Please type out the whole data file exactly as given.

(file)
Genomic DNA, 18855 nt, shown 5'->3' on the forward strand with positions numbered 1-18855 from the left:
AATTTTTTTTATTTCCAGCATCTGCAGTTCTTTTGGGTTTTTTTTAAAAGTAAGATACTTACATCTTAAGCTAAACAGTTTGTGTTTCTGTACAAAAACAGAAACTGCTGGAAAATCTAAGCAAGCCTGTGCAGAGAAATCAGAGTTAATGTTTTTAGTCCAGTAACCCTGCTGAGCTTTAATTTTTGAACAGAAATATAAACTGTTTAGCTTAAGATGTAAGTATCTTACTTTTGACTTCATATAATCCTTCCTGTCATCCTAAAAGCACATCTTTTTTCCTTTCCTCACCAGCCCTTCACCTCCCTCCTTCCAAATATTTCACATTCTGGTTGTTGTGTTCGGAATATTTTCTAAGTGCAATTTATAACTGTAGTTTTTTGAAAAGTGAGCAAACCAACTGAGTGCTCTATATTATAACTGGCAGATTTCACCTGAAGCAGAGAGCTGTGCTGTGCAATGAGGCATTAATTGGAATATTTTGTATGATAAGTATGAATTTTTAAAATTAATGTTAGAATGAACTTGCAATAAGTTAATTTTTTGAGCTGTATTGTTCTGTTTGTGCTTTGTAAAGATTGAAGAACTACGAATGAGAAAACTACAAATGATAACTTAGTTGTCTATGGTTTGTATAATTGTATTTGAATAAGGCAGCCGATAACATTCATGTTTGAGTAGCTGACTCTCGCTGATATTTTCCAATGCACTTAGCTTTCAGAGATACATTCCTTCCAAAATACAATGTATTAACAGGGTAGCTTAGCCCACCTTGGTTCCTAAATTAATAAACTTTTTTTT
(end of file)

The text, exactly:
Genomic DNA, 18855 nt, shown 5'->3' on the forward strand with positions numbered 1-18855 from the left:
AATTTTTTTTATTTCCAGCATCTGCAGTTCTTTTGGGTTTTTTTTAAAAGTAAGATACTTACATCTTAAGCTAAACAGTTTGTGTTTCTGTACAAAAACAGAAACTGCTGGAAAATCTAAGCAAGCCTGTGCAGAGAAATCAGAGTTAATGTTTTTAGTCCAGTAACCCTGCTGAGCTTTAATTTTTGAACAGAAATATAAACTGTTTAGCTTAAGATGTAAGTATCTTACTTTTGACTTCATATAATCCTTCCTGTCATCCTAAAAGCACATCTTTTTTCCTTTCCTCACCAGCCCTTCACCTCCCTCCTTCCAAATATTTCACATTCTGGTTGTTGTGTTCGGAATATTTTCTAAGTGCAATTTATAACTGTAGTTTTTTGAAAAGTGAGCAAACCAACTGAGTGCTCTATATTATAACTGGCAGATTTCACCTGAAGCAGAGAGCTGTGCTGTGCAATGAGGCATTAATTGGAATATTTTGTATGATAAGTATGAATTTTTAAAATTAATGTTAGAATGAACTTGCAATAAGTTAATTTTTTGAGCTGTATTGTTCTGTTTGTGCTTTGTAAAGATTGAAGAACTACGAATGAGAAAACTACAAATGATAACTTAGTTGTCTATGGTTTGTATAATTGTATTTGAATAAGGCAGCCGATAACATTCATGTTTGAGTAGCTGACTCTCGCTGATATTTTCCAATGCACTTAGCTTTCAGAGATACATTCCTTCCAAAATACAATGTATTAACAGGGTAGCTTAGCCCACCTTGGTTCCTAAATTAATAAACTTTTTTTT